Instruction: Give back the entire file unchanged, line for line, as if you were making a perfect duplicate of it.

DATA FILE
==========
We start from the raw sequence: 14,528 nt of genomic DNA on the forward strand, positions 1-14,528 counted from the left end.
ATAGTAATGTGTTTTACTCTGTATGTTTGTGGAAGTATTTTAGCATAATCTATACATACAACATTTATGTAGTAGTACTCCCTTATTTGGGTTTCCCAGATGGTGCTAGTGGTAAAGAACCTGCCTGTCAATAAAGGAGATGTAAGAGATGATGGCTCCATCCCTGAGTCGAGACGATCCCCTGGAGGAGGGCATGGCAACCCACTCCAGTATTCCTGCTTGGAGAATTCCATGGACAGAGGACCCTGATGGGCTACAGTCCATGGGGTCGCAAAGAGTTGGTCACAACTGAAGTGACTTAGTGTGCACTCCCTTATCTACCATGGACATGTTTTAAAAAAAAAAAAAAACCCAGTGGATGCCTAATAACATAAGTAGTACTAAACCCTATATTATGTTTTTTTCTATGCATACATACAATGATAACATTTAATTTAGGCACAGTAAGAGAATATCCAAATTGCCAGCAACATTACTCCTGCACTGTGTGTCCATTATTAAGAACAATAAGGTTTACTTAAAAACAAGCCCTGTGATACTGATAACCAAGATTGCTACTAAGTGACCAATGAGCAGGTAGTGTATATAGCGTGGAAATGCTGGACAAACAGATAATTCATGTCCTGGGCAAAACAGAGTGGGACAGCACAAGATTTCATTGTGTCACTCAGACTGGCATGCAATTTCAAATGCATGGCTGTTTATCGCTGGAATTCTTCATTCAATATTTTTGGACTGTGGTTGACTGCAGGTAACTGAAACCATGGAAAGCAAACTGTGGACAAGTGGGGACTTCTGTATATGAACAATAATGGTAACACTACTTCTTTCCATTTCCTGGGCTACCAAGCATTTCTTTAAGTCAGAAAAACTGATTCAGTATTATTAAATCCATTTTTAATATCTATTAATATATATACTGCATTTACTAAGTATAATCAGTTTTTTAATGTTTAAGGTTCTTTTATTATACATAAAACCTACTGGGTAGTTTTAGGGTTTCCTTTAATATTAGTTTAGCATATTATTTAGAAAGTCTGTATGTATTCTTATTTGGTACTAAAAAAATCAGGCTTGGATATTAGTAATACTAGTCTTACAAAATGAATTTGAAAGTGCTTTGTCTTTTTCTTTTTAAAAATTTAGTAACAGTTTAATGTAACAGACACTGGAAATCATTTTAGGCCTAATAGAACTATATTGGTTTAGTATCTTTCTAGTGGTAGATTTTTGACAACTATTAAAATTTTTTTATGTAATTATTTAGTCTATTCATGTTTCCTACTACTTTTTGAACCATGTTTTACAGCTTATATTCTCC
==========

We start from the raw sequence: 14,528 nt of genomic DNA on the forward strand, positions 1-14,528 counted from the left end.
ATAGTAATGTGTTTTACTCTGTATGTTTGTGGAAGTATTTTAGCATAATCTATACATACAACATTTATGTAGTAGTACTCCCTTATTTGGGTTTCCCAGATGGTGCTAGTGGTAAAGAACCTGCCTGTCAATAAAGGAGATGTAAGAGATGATGGCTCCATCCCTGAGTCGAGACGATCCCCTGGAGGAGGGCATGGCAACCCACTCCAGTATTCCTGCTTGGAGAATTCCATGGACAGAGGACCCTGATGGGCTACAGTCCATGGGGTCGCAAAGAGTTGGTCACAACTGAAGTGACTTAGTGTGCACTCCCTTATCTACCATGGACATGTTTTAAAAAAAAAAAAAAACCCAGTGGATGCCTAATAACATAAGTAGTACTAAACCCTATATTATGTTTTTTTCTATGCATACATACAATGATAACATTTAATTTAGGCACAGTAAGAGAATATCCAAATTGCCAGCAACATTACTCCTGCACTGTGTGTCCATTATTAAGAACAATAAGGTTTACTTAAAAACAAGCCCTGTGATACTGATAACCAAGATTGCTACTAAGTGACCAATGAGCAGGTAGTGTATATAGCGTGGAAATGCTGGACAAACAGATAATTCATGTCCTGGGCAAAACAGAGTGGGACAGCACAAGATTTCATTGTGTCACTCAGACTGGCATGCAATTTCAAATGCATGGCTGTTTATCGCTGGAATTCTTCATTCAATATTTTTGGACTGTGGTTGACTGCAGGTAACTGAAACCATGGAAAGCAAACTGTGGACAAGTGGGGACTTCTGTATATGAACAATAATGGTAACACTACTTCTTTCCATTTCCTGGGCTACCAAGCATTTCTTTAAGTCAGAAAAACTGATTCAGTATTATTAAATCCATTTTTAATATCTATTAATATATATACTGCATTTACTAAGTATAATCAGTTTTTTAATGTTTAAGGTTCTTTTATTATACATAAAACCTACTGGGTAGTTTTAGGGTTTCCTTTAATATTAGTTTAGCATATTATTTAGAAAGTCTGTATGTATTCTTATTTGGTACTAAAAAAATCAGGCTTGGATATTAGTAATACTAGTCTTACAAAATGAATTTGAAAGTGCTTTGTCTTTTTCTTTTTAAAAATTTAGTAACAGTTTAATGTAACAGACACTGGAAATCATTTTAGGCCTAATAGAACTATATTGGTTTAGTATCTTTCTAGTGGTAGATTTTTGACAACTATTAAAATTTTTTTATGTAATTATTTAGTCTATTCATGTTTCCTACTACTTTTTGAACCATGTTTTACAGCTTATATTCTCC